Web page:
Letter from South Africa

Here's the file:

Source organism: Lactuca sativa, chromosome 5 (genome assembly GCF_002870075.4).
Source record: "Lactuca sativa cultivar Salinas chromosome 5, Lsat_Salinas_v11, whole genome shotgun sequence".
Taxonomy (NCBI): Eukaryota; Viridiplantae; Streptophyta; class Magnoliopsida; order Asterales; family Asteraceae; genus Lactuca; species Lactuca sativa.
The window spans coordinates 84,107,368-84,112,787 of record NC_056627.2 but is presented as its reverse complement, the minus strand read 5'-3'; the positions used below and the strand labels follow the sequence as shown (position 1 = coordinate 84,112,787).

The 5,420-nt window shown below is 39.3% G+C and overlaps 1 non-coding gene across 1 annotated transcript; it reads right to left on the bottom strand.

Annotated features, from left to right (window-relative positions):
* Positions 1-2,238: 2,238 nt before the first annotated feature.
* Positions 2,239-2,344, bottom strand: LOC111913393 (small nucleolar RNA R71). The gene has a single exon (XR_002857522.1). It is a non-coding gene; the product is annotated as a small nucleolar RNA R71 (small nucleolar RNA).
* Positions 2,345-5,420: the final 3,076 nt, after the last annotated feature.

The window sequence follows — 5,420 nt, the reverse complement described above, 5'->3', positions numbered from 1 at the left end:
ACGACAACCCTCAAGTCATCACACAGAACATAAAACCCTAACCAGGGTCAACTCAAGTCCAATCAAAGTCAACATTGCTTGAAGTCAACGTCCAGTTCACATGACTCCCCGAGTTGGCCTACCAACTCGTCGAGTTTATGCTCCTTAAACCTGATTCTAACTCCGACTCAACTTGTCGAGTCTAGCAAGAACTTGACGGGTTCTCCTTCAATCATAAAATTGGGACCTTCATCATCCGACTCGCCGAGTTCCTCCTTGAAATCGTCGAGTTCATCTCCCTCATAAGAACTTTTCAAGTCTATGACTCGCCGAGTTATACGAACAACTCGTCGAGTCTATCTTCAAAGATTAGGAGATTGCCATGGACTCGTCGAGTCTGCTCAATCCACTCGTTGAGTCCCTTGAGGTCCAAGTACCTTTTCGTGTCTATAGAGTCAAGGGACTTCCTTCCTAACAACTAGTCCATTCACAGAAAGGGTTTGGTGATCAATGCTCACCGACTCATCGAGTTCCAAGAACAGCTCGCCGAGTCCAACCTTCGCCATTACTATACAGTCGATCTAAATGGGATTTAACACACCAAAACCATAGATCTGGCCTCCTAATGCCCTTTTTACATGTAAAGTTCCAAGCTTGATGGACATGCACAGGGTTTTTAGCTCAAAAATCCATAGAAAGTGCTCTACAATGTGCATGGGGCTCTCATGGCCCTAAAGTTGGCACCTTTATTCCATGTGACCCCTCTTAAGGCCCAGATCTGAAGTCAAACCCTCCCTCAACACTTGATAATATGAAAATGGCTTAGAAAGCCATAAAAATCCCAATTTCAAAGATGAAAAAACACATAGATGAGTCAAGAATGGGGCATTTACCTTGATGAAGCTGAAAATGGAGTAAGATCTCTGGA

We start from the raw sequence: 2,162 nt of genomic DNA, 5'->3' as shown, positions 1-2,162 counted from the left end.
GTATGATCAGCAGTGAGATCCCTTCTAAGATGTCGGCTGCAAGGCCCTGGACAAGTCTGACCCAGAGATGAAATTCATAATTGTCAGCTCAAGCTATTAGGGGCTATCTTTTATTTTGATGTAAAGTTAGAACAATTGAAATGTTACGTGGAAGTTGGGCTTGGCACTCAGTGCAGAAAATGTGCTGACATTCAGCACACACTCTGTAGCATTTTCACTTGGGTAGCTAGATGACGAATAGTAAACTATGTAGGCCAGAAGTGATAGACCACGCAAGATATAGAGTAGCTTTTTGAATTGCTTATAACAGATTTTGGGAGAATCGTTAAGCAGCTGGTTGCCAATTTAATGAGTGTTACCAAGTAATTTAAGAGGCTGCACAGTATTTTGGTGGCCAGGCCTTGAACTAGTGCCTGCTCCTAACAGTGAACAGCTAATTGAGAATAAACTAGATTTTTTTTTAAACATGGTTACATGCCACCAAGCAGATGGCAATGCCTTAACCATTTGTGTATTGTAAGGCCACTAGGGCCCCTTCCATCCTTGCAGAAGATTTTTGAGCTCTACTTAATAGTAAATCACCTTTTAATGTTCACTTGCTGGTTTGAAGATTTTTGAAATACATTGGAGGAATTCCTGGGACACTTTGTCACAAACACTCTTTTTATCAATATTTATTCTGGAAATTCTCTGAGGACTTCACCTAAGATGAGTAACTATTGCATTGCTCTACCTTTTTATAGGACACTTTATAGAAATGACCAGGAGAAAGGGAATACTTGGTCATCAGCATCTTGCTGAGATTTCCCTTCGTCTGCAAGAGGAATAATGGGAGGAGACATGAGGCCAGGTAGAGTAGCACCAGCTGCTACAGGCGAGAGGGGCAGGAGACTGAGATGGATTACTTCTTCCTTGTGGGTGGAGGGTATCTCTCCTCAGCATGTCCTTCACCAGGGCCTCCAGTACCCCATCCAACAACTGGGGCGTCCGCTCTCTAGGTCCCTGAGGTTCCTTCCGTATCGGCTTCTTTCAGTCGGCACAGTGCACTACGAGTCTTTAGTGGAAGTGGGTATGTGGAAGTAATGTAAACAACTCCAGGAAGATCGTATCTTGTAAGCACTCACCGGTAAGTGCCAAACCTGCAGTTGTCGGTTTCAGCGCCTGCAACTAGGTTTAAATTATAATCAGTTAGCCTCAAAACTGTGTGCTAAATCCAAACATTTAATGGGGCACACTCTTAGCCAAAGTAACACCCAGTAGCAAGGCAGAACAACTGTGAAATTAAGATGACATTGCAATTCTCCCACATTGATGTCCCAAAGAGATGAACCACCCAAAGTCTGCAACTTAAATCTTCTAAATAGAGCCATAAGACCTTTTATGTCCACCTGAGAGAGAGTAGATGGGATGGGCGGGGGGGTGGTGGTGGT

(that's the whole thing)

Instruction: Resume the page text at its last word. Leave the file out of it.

first_imgTRANSFORMATION BY THE NUMBERSThe fallout of the situation opened the debate of racial transformation just five weeks before the Rugby World Cup. Much was written but South Africa’s Sunday Times newspaper at least did an ‘audit’ of coaches in the professional era and their commitment to transformation. The outcome of, admittedly a crude but revealing count of black player representation, showed that there had been a decline under Meyer. Through British eyes these measurements might seem ridiculous, but in South Africa, due to the variations on the quota system, numbers matter and are used as a measure of progress or otherwise.Outspoken: Former Springbok coach Peter de Villiers has been critical of Meyer’s non-selection of black playersThe first two Bok coaches in the professional era – Andre Markgraaff and Carel du Plessis – never picked a single black player in 21 Tests between them in 1996-97. Nick Mallett awarded 833 Test caps in his 38-match tenure and picked only six black players who collectively earned 37 caps. It translated to 4.4% black player representation. Harry Viljoen upped that to 11% in his short term awarding a total of seven black players 33 caps out of 299. Rudolf Straeuli’s disastrous tenure saw 10 black players earn only 70 caps out of the 464 he awarded. Jake White, who led the Boks a record 54 times, awarded 1080 caps and picked a record high 23 black players. They collectively earned 213 caps – 19.72% of the total. Peter de Villiers, South Africa’s first black coach, awarded the most caps, 1212, in his 48-match term. He picked 21 black players who earned a total of 285 caps, or 23.8%. Meyer, who had presided over 40 matches at the time the calculation was done, had awarded 881 Test caps with 174 of those going to 17 black players. It represents a 19.75% representation for black players.TABLE OF BLACK PLAYER REPRESENTATION PER COACH, PER TEST:De Villiers – 5.9Meyer – 4.3White – 3.9Rudolf – 3.0Viljoen – 2.2Mallett – 1.02Carel – 0Markgraaff – 0 LATEST RUGBY WORLD MAGAZINE SUBSCRIPTION DEALS It’s all been happening in SA in the last month; the Boks lost to Argentina for the first time and Heyneke Meyer came under fire for not maintaining progress with the ‘racial transformation’ Dark day: The Springboks lost to the Pumas for the first time in their history center_img SPRINGBOKS WINLESS FOR THE FIRST TIMESince the inception of the Tri-Nations in 1996, and then the expansion to the Rugby Championship in 2012, the Springboks have never gone through the entire tournament without a win. But in 2015 they lost three out of three in the truncated tournament, sending the Boks into a mini-crisis before the World Cup. Narrow losses to Australia in Brisbane and the All Blacks in Johannesburg hurt, but were titanic struggles that could have gone their way. But in Durban, against the Pumas, there were no crumbs of comfort. The Boks were totally outplayed as they lost 37-25 – to hand the Pumas their first ever victory over South Africa in their 20th attempt.MEYER UNDER PRESSUREUnder scrutiny: Heyneke Meyer went on a five-game losing run which led to calls for him to lose his jobSouth African rugby and the issue of racial transformation are uncomfortable bedfellows, but are inextricably linked. Earlier this month, after a relatively passive period, Springbok coach Heyneke Meyer’s transformation record blew up following the Boks’ third loss of the Rugby Championship. The Western cape branch of the Congress of South African Trade Unions (Cosatu) made unsubstantiated claims that five black players had approached them to complain that they were being treated unfairly when it came to selection. Cosatu could not produce names or any evidence. Unfortunately the Springbok trio of flank Siya Kolisi, prop Trevor Nyakane and hooker Scarra Ntubeni were all forced into a situation where they had to publicly distance themselves from the claims in various media outlets.DE VILLIERS AND OTHERS IN A RACE AGAINST TIMERace against time: Jean de Villiers’ bad luck struck again when he fractured a jaw against ArgentinaSpringbok captain Jean de Villiers, who made his return to Test rugby against the Pumas in Durban after 10 months out due to a knee injury, is still in a race against time to be fit for RWC 2015. De Villiers suffered a fractured jaw during the 37-25 loss and might only be fit for the Springboks second World Cup match against Samoa in Birmingham on September 26. Bruising No 8 Duane Vermeulen and scrum-half Fourie du Preez also did not feature in any Tests this winter due to injury. But both are likely to be picked for the World Cup. Utility back Frans Steyn also missed out on game time after he was released on compassionate leave following the tragic death of his older brother. On the positive side, powerful flank Willem Alberts made a strong return from injury against Argentina in Buenos Aires while young lock Pieter-Steph du Toit was also back on the park after a serious knee injury. JONES LINKED TO STORMERS JOBFormer Brumbies and Wallaby coach and current Japan boss Eddie Jones has been linked to the vacant Stormers coaching job for next season’s Super Rugby. Cape newspapers reported that Jones had been offered a two-year contract. Jones admitted to Japanese media that he had spoken to Stormers officials but that nothing had been finalised.Plenty to ponder: Japan coach Eddie Jones is reportedly a target for the StormersSA SCHOOLS BEAT ENGLAND AND WALES UNDER 18sSouth Africa’s best under-18s narrowly beat England 23-16 in Cape Town to avenge their 2014 loss to the same opponents. In an earlier match SA Schools beat Wales under-18s 42-11 while England were much too strong for the SA Schools ‘A’ team winning 33-8. SA Schools also beat France 12-5 to win three out of three. Wales completed their fixtures with a 20-20 draw against SA Schools A.last_img read more